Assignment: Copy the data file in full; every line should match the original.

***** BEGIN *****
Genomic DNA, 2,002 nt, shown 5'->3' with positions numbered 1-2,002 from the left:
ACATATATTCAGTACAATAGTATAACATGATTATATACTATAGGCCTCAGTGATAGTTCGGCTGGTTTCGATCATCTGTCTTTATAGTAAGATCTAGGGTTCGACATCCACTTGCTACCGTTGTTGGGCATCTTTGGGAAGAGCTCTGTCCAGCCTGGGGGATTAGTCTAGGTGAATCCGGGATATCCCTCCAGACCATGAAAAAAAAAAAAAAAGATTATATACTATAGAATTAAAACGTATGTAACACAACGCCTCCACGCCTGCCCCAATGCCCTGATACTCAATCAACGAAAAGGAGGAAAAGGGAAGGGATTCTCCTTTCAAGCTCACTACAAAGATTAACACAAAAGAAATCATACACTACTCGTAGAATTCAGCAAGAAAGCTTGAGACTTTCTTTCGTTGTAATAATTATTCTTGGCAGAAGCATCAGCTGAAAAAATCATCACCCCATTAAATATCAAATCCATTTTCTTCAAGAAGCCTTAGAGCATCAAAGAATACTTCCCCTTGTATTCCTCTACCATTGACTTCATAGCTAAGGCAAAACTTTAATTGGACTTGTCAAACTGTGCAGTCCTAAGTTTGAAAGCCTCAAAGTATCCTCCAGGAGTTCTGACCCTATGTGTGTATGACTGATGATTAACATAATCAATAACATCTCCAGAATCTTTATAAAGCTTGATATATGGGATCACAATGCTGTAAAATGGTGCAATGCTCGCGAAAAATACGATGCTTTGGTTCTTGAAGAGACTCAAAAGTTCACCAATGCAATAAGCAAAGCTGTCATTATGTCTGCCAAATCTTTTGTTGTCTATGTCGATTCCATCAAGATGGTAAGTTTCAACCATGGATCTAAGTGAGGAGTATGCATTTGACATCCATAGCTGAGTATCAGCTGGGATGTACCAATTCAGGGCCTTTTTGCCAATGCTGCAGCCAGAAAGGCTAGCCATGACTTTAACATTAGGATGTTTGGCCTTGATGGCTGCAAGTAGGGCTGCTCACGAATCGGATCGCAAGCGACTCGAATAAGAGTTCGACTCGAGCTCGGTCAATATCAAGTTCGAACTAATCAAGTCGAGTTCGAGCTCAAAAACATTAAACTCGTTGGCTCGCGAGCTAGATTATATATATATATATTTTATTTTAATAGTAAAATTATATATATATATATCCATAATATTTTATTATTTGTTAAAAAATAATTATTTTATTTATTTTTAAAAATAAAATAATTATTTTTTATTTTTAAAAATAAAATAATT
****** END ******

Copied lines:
Genomic DNA, 2,002 nt, shown 5'->3' with positions numbered 1-2,002 from the left:
ACATATATTCAGTACAATAGTATAACATGATTATATACTATAGGCCTCAGTGATAGTTCGGCTGGTTTCGATCATCTGTCTTTATAGTAAGATCTAGGGTTCGACATCCACTTGCTACCGTTGTTGGGCATCTTTGGGAAGAGCTCTGTCCAGCCTGGGGGATTAGTCTAGGTGAATCCGGGATATCCCTCCAGACCATGAAAAAAAAAAAAAAAGATTATATACTATAGAATTAAAACGTATGTAACACAACGCCTCCACGCCTGCCCCAATGCCCTGATACTCAATCAACGAAAAGGAGGAAAAGGGAAGGGATTCTCCTTTCAAGCTCACTACAAAGATTAACACAAAAGAAATCATACACTACTCGTAGAATTCAGCAAGAAAGCTTGAGACTTTCTTTCGTTGTAATAATTATTCTTGGCAGAAGCATCAGCTGAAAAAATCATCACCCCATTAAATATCAAATCCATTTTCTTCAAGAAGCCTTAGAGCATCAAAGAATACTTCCCCTTGTATTCCTCTACCATTGACTTCATAGCTAAGGCAAAACTTTAATTGGACTTGTCAAACTGTGCAGTCCTAAGTTTGAAAGCCTCAAAGTATCCTCCAGGAGTTCTGACCCTATGTGTGTATGACTGATGATTAACATAATCAATAACATCTCCAGAATCTTTATAAAGCTTGATATATGGGATCACAATGCTGTAAAATGGTGCAATGCTCGCGAAAAATACGATGCTTTGGTTCTTGAAGAGACTCAAAAGTTCACCAATGCAATAAGCAAAGCTGTCATTATGTCTGCCAAATCTTTTGTTGTCTATGTCGATTCCATCAAGATGGTAAGTTTCAACCATGGATCTAAGTGAGGAGTATGCATTTGACATCCATAGCTGAGTATCAGCTGGGATGTACCAATTCAGGGCCTTTTTGCCAATGCTGCAGCCAGAAAGGCTAGCCATGACTTTAACATTAGGATGTTTGGCCTTGATGGCTGCAAGTAGGGCTGCTCACGAATCGGATCGCAAGCGACTCGAATAAGAGTTCGACTCGAGCTCGGTCAATATCAAGTTCGAACTAATCAAGTCGAGTTCGAGCTCAAAAACATTAAACTCGTTGGCTCGCGAGCTAGATTATATATATATATATTTTATTTTAATAGTAAAATTATATATATATATATCCATAATATTTTATTATTTGTTAAAAAATAATTATTTTATTTATTTTTAAAAATAAAATAATTATTTTTTATTTTTAAAAATAAAATAATT